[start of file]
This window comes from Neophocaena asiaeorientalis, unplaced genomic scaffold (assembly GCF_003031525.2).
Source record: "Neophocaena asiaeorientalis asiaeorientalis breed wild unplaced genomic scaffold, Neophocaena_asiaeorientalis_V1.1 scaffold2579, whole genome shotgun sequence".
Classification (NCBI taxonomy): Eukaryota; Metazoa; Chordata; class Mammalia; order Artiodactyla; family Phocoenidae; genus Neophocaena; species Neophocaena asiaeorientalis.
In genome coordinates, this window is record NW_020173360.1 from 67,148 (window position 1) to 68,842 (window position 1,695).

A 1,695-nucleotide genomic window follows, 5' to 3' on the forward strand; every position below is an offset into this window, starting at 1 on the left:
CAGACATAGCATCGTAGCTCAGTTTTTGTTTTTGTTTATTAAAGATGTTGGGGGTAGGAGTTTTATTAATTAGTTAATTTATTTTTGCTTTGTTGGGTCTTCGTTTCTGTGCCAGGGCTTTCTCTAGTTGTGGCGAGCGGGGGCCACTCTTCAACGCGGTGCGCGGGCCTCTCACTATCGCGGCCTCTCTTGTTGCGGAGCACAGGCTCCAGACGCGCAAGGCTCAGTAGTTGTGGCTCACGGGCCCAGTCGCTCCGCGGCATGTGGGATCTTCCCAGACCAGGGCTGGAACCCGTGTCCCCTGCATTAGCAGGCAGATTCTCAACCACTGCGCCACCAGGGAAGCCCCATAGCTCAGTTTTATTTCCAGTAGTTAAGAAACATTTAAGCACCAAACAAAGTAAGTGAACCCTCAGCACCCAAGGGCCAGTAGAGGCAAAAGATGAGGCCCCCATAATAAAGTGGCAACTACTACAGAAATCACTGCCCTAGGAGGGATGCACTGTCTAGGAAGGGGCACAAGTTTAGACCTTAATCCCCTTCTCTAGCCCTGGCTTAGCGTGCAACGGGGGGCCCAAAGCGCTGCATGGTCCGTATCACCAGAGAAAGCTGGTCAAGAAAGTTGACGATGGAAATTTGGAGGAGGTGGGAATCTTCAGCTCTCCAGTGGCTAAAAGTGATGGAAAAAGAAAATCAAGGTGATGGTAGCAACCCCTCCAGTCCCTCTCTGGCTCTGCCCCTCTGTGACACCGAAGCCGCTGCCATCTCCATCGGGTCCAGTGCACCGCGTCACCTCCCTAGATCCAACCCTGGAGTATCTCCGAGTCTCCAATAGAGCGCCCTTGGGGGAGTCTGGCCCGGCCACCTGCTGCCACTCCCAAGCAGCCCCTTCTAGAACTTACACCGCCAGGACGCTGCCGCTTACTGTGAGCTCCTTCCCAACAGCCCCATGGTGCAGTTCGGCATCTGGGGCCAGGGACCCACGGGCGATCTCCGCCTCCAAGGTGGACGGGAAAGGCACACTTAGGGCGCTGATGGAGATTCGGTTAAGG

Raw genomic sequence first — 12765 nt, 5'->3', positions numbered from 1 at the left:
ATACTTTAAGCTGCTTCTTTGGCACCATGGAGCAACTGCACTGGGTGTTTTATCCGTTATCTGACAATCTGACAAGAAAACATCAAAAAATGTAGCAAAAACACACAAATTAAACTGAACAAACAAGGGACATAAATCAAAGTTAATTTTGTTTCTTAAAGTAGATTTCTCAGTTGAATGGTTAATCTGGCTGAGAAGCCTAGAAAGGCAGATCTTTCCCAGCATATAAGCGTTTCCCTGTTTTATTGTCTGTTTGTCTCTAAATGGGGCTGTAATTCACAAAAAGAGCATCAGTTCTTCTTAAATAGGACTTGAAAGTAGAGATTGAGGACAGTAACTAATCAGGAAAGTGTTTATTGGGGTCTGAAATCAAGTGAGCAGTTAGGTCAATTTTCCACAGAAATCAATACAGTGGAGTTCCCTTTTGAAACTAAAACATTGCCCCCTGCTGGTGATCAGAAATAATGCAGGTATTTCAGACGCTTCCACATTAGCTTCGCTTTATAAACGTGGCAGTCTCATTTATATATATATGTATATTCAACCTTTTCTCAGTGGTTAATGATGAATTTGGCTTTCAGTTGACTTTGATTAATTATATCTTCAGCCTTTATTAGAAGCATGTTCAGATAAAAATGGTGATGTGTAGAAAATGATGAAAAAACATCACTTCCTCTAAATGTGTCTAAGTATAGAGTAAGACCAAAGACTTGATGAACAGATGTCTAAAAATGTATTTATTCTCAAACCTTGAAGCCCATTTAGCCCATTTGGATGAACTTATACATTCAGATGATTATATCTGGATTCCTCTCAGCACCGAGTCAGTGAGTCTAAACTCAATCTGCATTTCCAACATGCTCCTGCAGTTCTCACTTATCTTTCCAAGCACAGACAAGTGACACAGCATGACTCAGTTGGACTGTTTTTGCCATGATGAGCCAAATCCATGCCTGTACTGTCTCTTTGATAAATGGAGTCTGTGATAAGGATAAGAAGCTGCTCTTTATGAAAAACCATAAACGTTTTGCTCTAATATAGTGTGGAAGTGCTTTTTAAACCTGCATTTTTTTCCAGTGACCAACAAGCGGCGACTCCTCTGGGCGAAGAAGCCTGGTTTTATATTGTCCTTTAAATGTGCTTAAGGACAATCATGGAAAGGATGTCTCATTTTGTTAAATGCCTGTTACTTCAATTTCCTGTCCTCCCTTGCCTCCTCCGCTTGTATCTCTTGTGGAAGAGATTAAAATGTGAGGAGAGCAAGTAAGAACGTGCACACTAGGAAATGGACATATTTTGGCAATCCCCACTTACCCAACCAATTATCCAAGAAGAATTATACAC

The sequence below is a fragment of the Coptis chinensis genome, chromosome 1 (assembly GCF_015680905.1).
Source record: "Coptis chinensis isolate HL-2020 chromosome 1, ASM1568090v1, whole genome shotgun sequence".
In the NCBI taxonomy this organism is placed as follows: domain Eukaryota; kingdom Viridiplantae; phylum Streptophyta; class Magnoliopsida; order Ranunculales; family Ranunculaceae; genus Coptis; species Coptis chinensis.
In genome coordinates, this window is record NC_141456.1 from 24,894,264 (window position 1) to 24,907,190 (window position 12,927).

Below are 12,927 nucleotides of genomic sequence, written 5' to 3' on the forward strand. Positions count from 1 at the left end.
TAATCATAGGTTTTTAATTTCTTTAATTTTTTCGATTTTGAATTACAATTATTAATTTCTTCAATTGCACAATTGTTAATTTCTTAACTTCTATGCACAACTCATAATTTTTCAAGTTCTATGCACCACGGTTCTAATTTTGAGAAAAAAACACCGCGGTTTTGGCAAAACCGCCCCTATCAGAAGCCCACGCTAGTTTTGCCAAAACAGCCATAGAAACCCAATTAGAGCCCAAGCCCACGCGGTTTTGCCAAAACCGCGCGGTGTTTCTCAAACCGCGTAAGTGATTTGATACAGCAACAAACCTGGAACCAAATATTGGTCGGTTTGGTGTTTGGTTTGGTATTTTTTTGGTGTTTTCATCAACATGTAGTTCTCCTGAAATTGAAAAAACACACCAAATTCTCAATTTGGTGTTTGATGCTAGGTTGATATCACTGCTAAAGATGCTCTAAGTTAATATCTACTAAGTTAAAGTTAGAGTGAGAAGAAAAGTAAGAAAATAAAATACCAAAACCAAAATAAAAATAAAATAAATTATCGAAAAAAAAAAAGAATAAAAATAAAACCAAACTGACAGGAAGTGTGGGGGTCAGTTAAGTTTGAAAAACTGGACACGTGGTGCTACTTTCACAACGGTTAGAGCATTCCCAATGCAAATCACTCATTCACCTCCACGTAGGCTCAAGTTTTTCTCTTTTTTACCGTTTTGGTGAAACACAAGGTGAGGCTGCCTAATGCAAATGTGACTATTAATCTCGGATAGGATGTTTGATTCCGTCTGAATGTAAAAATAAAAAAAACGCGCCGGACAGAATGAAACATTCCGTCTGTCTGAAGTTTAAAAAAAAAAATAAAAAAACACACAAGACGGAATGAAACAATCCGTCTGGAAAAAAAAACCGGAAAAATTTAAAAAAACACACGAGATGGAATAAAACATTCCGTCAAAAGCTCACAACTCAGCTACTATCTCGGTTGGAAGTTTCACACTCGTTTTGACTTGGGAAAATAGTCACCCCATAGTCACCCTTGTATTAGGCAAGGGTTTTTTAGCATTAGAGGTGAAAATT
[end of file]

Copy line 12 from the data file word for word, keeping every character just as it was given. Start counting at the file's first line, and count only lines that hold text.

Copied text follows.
In genome coordinates, this window is record NC_141456.1 from 24,894,264 (window position 1) to 24,907,190 (window position 12,927).